Budget airline easyJet said it had taken a hit of around £40 million so far after having to cancel 4,500 flights over the past five days.

Around 200,000 easyJet passengers have been affected by the blanket ban on flights since last Thursday, according to easyJet.

And every day that the volcanic ash cloud continues to ground planes costs easyJet another £5 million in lost profits, it said. The carrier has had to cancel 85% of its schedule throughout the ash cloud crisis.

Shares in the group were down as much as 5% today as investors counted the cost to the bottom line.

Luton-based easyJet sought to assure that it was in robust shape to weather the turmoil, with pre-tax results for the six months to the end of March expected to be at the top end of its guidance.

It is expecting half-year losses of £80 million to £95 million, narrowed from £129 million a year earlier - a period when it traditionally slips into the red.

But easyJet has already had to battle against severe weather disruption in December and January, which wiped another £25 million off profits.

The group has been able to drive up revenues per seat to offset this, while it has also benefited from the recent strike action at rival British Airways.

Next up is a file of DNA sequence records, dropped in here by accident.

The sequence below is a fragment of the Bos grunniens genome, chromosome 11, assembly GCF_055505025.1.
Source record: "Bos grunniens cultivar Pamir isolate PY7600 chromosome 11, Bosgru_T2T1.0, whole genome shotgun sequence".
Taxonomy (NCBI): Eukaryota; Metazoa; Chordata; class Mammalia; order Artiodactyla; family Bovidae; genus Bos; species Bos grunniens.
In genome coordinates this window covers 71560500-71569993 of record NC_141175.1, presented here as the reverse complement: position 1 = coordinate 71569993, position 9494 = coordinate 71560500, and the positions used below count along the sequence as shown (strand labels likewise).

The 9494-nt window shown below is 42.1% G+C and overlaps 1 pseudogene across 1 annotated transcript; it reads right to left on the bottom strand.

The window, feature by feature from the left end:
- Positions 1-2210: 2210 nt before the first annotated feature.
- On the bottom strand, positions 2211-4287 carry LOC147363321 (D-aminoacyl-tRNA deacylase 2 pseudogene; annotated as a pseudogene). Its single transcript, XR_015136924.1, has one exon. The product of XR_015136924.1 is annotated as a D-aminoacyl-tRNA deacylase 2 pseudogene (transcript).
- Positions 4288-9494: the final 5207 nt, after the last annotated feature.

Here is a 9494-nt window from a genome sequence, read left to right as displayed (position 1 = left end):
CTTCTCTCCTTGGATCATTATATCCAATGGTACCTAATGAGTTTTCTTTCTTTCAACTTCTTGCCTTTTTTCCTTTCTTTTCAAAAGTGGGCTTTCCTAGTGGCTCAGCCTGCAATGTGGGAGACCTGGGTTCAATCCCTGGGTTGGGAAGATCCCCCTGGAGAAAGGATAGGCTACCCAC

It saw a 14% leap in passenger numbers last month as it picked up business from BA.

EasyJet added today: "With a third of the seats for the second half of the year now booked, trading prior to the recent volcanic disruption has continued to be robust."

Airline analysts at UBS calculate the entire cost to the industry at up to 140 million euros (£123 million) a day, with no insurance cover available to protect against this type of event.

EasyJet confirmed it was "actively working with Government" in a bid to secure some financial support. Most European airlines are lobbying the European Unions and governments for compensation.

An easyJet spokesman said: "This is a natural disaster and it's the Government's responsibility to look after its citizens - that hasn't happened."

"At the moment the cost lies completely with the airlines - we're paying for all of it - and we think this cannot just be the airlines' responsibility."